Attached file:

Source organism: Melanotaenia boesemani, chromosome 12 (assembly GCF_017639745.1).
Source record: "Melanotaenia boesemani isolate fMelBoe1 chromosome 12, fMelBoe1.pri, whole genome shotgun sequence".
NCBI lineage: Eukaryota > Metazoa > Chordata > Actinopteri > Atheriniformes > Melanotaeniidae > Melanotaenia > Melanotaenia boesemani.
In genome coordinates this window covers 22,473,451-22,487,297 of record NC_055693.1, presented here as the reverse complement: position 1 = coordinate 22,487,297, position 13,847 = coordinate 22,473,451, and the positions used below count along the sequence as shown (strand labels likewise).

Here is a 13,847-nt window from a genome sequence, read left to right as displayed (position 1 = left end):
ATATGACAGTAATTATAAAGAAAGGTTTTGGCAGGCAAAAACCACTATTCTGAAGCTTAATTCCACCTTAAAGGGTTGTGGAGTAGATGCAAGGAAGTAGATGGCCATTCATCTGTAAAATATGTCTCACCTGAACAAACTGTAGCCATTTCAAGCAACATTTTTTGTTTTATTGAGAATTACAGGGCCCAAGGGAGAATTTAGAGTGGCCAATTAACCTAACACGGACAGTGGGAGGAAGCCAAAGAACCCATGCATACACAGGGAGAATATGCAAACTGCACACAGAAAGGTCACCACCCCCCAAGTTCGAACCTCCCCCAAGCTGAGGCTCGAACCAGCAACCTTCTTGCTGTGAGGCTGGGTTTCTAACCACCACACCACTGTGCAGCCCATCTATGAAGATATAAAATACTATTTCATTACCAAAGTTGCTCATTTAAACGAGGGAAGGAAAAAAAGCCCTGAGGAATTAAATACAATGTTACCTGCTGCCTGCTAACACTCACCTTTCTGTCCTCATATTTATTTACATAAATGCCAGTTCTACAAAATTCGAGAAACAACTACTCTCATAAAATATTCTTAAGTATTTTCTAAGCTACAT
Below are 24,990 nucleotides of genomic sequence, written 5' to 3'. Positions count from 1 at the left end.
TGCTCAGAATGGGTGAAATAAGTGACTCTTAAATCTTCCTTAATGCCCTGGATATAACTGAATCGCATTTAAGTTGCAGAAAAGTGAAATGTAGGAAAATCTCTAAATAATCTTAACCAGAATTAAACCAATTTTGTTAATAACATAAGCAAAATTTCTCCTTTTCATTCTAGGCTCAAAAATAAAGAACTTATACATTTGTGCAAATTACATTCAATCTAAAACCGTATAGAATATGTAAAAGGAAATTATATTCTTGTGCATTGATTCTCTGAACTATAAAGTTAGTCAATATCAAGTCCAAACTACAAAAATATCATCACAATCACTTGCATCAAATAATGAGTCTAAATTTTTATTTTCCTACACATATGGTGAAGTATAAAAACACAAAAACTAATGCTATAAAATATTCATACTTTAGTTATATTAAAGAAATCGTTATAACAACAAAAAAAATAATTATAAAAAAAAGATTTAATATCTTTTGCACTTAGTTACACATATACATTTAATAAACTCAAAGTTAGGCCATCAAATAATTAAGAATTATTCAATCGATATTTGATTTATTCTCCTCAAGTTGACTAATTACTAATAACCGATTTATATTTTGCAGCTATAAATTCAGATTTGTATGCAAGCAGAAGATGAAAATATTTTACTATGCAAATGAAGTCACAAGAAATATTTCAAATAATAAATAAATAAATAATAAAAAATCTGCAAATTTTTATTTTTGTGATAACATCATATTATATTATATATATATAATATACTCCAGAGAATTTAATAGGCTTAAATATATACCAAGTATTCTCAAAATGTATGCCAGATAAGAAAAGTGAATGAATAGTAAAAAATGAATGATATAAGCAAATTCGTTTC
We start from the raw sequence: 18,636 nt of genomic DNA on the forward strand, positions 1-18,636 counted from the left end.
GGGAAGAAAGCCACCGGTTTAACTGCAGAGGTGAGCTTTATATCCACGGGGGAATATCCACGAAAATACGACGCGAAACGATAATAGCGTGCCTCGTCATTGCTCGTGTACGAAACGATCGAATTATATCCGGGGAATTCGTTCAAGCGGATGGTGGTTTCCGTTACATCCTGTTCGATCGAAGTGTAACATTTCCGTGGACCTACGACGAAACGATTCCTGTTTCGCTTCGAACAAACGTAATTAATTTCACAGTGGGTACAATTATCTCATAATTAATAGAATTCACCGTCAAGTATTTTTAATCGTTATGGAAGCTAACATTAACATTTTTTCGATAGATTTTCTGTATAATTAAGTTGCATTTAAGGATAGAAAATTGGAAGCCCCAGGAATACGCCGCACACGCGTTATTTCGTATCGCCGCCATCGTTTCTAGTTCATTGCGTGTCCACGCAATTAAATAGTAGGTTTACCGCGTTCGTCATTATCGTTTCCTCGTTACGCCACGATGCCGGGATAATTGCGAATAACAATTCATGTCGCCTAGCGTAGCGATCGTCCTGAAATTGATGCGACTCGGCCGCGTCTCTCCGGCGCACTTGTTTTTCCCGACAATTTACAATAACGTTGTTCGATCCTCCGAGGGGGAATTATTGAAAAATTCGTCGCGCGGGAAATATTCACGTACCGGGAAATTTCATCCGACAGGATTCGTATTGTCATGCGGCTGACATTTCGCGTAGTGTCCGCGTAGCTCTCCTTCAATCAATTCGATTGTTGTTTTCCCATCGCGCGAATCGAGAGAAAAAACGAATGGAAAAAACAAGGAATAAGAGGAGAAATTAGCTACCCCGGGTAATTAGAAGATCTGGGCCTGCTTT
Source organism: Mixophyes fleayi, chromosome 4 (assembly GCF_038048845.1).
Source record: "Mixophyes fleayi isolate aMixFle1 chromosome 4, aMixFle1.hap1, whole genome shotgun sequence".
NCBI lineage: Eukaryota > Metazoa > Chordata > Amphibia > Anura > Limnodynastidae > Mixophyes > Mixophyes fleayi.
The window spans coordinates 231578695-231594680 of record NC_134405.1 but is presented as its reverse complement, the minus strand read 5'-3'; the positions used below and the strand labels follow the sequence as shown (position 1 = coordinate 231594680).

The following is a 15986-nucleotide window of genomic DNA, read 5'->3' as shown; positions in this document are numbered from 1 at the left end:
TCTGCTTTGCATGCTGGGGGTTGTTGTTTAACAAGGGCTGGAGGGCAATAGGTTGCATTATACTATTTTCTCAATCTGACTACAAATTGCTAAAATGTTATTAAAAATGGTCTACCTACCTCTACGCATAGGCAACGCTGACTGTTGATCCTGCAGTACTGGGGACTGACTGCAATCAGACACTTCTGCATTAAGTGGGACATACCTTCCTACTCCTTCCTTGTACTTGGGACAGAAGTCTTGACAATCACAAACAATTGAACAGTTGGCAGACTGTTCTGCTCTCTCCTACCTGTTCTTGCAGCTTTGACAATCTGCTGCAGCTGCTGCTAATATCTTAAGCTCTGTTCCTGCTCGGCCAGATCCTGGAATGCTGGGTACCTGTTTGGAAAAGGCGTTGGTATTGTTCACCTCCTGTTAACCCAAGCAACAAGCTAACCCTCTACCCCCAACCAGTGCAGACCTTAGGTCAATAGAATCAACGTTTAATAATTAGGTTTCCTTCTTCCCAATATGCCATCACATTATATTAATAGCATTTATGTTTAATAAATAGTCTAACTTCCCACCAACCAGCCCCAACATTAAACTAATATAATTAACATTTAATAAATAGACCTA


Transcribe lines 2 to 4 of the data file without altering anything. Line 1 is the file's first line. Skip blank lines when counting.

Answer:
Source record: "Melanotaenia boesemani isolate fMelBoe1 chromosome 12, fMelBoe1.pri, whole genome shotgun sequence".
NCBI lineage: Eukaryota > Metazoa > Chordata > Actinopteri > Atheriniformes > Melanotaeniidae > Melanotaenia > Melanotaenia boesemani.
In genome coordinates this window covers 22,473,451-22,487,297 of record NC_055693.1, presented here as the reverse complement: position 1 = coordinate 22,487,297, position 13,847 = coordinate 22,473,451, and the positions used below count along the sequence as shown (strand labels likewise).